This photograph was taken 148 years ago today, when the last spike in the First Transcontinental Railroad was driven at Promontory Point in the Utah Territory. Not shown are the 10-15,000 Chinese immigrants who made up the majority of the workforce that laid nearly 2,000 miles of tracks, blasted through mountains, and dug the tunnels that joined the east and west coasts of the United States. Many of the Chinese workers were brought over from China explicitly to work on the railroads. Hundreds died. In 1882, 13 years after the railroad was complete, President Chester A. Arthur showed his appreciation by signing the Chinese Exclusion Act, which banned all Chinese immigration in the U.S. It would remain in effect until 1943.
On May 10, 1886, 17 years to the day after the First Transcontinental Railroad was completed, Chinese Immigrants won a major victory for civil rights in Yick Wo v. Hopkins, in which the Supreme Court ruled that even though they are not citizens, immigrants are still entitled to equal protection of the law under our Constitution. Learn more about Yick Wo and Chinese immigration to the U.S. in our film Yick Wo. and the Equal Protection Clause.
Jury Selection: Edmonson v. Leesville Concrete Company is this year’s winner of the CINE Masters Series Award in the category of Professional Non-Telecast Non-Fiction. The 2010 award went to Yick Wo and the Equal Protection Clause.
Watch both films online at the Annenberg Classroom website.
Jury Selection: Edmonson v. Leesville Concrete Company is the winner of the 2011 CINE Special Jury Award for Adult Education and Entertainment.
Previously, both Edmonson and Let Freedom Swing! won CINE Golden Eagles. Edmonson now moves on to the next level of competition as a nominee for the Masters Series Award. Last year’s Masters Series winner for Professional Non-Telecast Non-Fiction was another Constitution Project film, Yick Wo and the Equal Protection Clause.
The DC Asian Pacific American Film Festival has announced their awards for 2010. Yick Wo and the Equal Protection Clause has been named Best Documentary Short. It will screen this Sunday at 2pm, along with five other short films, including Jitensha, the film named Best Narrative Short. You can read more about Yick Wo and the other winners here.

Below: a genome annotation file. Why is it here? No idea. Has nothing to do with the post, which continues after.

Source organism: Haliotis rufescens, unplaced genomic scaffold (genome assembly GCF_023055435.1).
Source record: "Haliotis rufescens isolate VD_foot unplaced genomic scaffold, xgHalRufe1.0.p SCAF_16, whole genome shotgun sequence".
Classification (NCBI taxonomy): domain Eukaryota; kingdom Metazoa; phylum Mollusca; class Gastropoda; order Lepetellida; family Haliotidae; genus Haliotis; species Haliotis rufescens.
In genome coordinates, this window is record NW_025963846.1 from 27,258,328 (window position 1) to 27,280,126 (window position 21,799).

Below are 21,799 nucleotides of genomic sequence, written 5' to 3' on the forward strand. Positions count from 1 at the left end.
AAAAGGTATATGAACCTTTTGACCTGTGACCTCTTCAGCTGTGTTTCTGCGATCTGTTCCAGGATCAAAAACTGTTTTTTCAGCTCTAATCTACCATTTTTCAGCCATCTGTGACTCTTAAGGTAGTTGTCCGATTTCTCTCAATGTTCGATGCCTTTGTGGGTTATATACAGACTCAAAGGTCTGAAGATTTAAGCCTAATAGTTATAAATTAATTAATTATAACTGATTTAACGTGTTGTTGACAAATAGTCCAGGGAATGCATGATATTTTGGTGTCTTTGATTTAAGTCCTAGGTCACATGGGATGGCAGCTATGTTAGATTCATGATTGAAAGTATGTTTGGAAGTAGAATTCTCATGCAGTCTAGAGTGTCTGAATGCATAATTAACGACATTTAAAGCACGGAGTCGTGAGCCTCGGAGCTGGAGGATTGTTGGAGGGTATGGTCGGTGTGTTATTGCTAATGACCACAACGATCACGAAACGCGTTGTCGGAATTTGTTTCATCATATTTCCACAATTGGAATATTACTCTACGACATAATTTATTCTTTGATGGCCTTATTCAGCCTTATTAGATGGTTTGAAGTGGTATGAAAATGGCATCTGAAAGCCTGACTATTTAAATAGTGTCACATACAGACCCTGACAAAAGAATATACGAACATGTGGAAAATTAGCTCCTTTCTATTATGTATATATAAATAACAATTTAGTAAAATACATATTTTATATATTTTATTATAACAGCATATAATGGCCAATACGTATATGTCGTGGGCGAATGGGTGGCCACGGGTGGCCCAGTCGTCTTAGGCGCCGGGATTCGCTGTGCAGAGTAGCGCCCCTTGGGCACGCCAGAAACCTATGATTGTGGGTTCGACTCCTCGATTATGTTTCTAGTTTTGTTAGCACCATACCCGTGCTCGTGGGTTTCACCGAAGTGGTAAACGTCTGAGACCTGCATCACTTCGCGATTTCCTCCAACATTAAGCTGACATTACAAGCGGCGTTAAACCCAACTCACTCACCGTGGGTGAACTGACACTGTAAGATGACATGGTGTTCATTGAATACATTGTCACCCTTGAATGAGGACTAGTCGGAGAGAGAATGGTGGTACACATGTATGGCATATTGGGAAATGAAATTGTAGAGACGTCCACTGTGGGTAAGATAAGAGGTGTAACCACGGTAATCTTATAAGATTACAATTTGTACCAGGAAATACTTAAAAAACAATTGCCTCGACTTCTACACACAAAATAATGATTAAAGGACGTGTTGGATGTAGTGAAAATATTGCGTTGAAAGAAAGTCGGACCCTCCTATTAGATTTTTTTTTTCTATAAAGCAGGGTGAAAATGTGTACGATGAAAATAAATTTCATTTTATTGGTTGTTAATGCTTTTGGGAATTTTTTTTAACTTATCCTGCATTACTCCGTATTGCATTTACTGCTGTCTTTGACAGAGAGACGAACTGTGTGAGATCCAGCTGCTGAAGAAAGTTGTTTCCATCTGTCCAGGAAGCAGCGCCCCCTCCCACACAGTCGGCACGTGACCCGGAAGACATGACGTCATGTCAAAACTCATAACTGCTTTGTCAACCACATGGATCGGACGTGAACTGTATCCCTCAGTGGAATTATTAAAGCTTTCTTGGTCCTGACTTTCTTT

Yick Wo and the Equal Protection Clause is going to be a part of the inaugural Los Angeles International Film Festival.
The festival runs from October 7-11, 2010 in Venice and Santa Monica, CA. Yick Wo will screen during Block 3, the “Music Video and Doc Friday Night Fest.”
Friday October 8th
1404 3rd Street Promenade
Santa Monica, CA 90401
Click here to purchase tickets — $20 will get you admission to the Block 3 screening and the reception party on the 10th. All-access passes are also available.
Catch Yick Wo and the Equal Protection Clause in Washington this October at the 11th annual DC Asian Pacific American Film Festival.
The film will screen Sunday, October 10 at 2:00 pm, as part of the “No Day But Today” short film program. You can purchase tickets here — admisson is $8 in advance, $10 at the door. The screening will take place at the Goethe-Institut, 812 Seventh Street, NW Washington, DC, and will include several short films from around the world.
The DC APA Film Festival runs October 7 – 16, 2010.
Yick Wo and the Equal Protection Clause will screen in California next month as part of the 13th annual United Nations Association Film Festival.
Presented in conjunction with the Center for East Asian Studies and Center for Asian American Media, the film will be shown Tuesday, October 26 at 4pm at the Eastside Theater, 1041 Myrtle Street, East Palo Alto.
The festival runs October 22-31, 2010 in Palo Alto, East Palo Alto, San Francisco and at Stanford University. This year’s films all focus on subjects relating to population, migration and globalization.
The Constitution Project: Yick Wo and The Equal Protection Clause has been selected by The Los Angeles International Film Festival, as a winner in the Short Documentary Film category. In addition, Yick Wo editor Marc Tidalgo won for Best Editing-Short Documentary.
The film will screen this fall in Los Angeles.
Yick Wo and the Equal Protection Clause was accepted to this year’s United Nations Association Film Festival. The festival is hosted by Stanford University and the United Nations Associated, which is a non-profit that advocates for US participation in the UN. The theme this year is “Population. Migration. Globalization.”